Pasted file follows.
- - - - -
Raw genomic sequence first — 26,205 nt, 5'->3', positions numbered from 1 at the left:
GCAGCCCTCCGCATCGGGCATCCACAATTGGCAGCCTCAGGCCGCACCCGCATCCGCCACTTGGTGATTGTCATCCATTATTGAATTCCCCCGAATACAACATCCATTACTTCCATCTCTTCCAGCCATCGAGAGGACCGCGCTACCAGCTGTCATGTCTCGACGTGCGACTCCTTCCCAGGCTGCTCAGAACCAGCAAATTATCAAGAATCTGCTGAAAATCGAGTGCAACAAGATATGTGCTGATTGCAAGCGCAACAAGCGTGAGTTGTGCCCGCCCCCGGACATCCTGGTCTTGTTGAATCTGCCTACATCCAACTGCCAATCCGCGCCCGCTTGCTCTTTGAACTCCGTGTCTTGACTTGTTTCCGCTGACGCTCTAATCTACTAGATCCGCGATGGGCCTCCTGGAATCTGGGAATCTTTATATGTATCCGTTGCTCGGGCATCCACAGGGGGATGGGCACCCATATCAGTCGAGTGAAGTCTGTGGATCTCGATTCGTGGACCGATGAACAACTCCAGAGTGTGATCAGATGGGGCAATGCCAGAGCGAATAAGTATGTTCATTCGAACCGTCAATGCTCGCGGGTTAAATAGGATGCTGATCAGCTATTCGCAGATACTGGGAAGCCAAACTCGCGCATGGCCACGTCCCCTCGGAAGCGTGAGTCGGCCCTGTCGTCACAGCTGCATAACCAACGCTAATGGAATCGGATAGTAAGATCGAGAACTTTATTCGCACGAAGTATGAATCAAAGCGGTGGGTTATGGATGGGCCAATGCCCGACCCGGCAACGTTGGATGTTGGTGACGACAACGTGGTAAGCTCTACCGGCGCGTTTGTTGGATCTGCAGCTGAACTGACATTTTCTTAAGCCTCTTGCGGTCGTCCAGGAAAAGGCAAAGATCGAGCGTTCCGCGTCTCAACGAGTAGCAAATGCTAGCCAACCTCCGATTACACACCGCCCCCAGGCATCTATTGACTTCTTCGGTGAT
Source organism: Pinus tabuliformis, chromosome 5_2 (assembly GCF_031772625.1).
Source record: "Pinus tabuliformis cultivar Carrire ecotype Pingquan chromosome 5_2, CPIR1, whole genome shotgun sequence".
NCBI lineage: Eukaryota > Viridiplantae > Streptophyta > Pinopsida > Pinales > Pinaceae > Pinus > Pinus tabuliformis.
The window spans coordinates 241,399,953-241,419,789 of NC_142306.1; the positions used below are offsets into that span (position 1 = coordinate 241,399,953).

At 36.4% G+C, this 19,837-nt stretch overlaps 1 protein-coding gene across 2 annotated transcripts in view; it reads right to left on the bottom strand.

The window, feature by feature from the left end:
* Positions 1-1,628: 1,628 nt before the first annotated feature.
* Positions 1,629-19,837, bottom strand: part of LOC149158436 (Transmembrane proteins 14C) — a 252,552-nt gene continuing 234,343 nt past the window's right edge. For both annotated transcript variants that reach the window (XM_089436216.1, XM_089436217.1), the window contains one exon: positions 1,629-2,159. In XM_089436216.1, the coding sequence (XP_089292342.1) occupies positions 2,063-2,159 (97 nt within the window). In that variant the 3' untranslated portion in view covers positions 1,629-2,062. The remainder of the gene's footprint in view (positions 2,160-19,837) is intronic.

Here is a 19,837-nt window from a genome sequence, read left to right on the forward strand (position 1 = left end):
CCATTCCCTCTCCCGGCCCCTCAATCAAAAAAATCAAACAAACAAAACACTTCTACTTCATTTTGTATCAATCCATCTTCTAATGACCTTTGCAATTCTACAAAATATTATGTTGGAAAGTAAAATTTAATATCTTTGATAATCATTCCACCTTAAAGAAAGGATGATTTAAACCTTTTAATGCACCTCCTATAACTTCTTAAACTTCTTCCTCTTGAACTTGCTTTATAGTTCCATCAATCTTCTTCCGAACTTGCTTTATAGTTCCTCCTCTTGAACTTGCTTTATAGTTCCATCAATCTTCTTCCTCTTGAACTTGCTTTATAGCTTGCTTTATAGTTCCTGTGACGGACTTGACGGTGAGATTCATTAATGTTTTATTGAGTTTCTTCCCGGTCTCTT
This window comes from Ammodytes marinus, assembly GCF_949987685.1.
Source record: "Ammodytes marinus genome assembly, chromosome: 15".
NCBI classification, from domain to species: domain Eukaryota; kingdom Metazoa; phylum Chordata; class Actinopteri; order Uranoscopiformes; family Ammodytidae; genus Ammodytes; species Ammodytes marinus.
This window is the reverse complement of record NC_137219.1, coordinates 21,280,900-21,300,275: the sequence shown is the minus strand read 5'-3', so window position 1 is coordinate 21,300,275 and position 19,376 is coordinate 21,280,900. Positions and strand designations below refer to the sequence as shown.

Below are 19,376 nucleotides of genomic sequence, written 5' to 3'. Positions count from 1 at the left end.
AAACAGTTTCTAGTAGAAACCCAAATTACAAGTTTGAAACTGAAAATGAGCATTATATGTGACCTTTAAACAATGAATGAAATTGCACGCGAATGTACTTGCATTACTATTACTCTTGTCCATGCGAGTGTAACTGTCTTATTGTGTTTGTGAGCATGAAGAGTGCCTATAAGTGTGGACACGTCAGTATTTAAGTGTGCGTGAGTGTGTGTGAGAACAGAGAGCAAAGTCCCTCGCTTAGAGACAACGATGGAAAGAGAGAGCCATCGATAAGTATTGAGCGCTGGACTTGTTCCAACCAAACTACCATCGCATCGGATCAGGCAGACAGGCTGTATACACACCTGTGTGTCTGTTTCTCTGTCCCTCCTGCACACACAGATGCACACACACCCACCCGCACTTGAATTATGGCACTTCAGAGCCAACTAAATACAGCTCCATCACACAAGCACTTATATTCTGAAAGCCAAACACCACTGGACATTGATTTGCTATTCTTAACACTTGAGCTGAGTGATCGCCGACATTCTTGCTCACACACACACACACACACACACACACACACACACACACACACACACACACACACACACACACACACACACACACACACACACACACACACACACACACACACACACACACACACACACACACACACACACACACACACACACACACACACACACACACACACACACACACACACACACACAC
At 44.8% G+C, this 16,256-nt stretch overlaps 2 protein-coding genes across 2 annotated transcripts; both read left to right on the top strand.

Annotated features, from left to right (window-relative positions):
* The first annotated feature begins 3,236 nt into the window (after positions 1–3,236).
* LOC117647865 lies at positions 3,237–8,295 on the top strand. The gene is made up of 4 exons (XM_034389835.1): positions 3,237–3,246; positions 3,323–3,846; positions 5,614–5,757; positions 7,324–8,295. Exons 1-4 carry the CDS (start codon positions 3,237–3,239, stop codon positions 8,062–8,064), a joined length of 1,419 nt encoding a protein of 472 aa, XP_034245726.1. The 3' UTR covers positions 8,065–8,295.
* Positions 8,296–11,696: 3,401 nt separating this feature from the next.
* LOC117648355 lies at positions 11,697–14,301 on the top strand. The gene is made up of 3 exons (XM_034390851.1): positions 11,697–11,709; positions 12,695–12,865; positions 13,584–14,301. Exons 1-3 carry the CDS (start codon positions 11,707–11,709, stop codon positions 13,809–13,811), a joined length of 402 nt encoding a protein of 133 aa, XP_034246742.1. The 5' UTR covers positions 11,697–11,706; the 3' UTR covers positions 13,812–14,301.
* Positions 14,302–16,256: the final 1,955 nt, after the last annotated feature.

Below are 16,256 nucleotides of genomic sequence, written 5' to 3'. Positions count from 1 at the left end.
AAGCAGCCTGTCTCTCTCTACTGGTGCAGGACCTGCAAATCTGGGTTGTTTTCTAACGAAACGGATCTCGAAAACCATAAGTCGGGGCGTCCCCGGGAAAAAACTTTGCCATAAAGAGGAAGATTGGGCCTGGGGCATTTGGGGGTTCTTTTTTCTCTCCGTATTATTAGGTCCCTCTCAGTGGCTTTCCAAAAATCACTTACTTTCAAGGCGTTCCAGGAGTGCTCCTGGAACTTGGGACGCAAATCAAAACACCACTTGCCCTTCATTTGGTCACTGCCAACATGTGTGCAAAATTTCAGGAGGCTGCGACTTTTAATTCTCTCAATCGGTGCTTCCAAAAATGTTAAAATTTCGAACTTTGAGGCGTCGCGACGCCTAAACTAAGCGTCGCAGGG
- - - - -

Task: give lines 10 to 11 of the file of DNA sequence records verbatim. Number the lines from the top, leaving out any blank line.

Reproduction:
* Positions 1,629-19,837, bottom strand: part of LOC149158436 (Transmembrane proteins 14C) — a 252,552-nt gene continuing 234,343 nt past the window's right edge. For both annotated transcript variants that reach the window (XM_089436216.1, XM_089436217.1), the window contains one exon: positions 1,629-2,159. In XM_089436216.1, the coding sequence (XP_089292342.1) occupies positions 2,063-2,159 (97 nt within the window). In that variant the 3' untranslated portion in view covers positions 1,629-2,062. The remainder of the gene's footprint in view (positions 2,160-19,837) is intronic.

Here is a 19,837-nt window from a genome sequence, read left to right on the forward strand (position 1 = left end):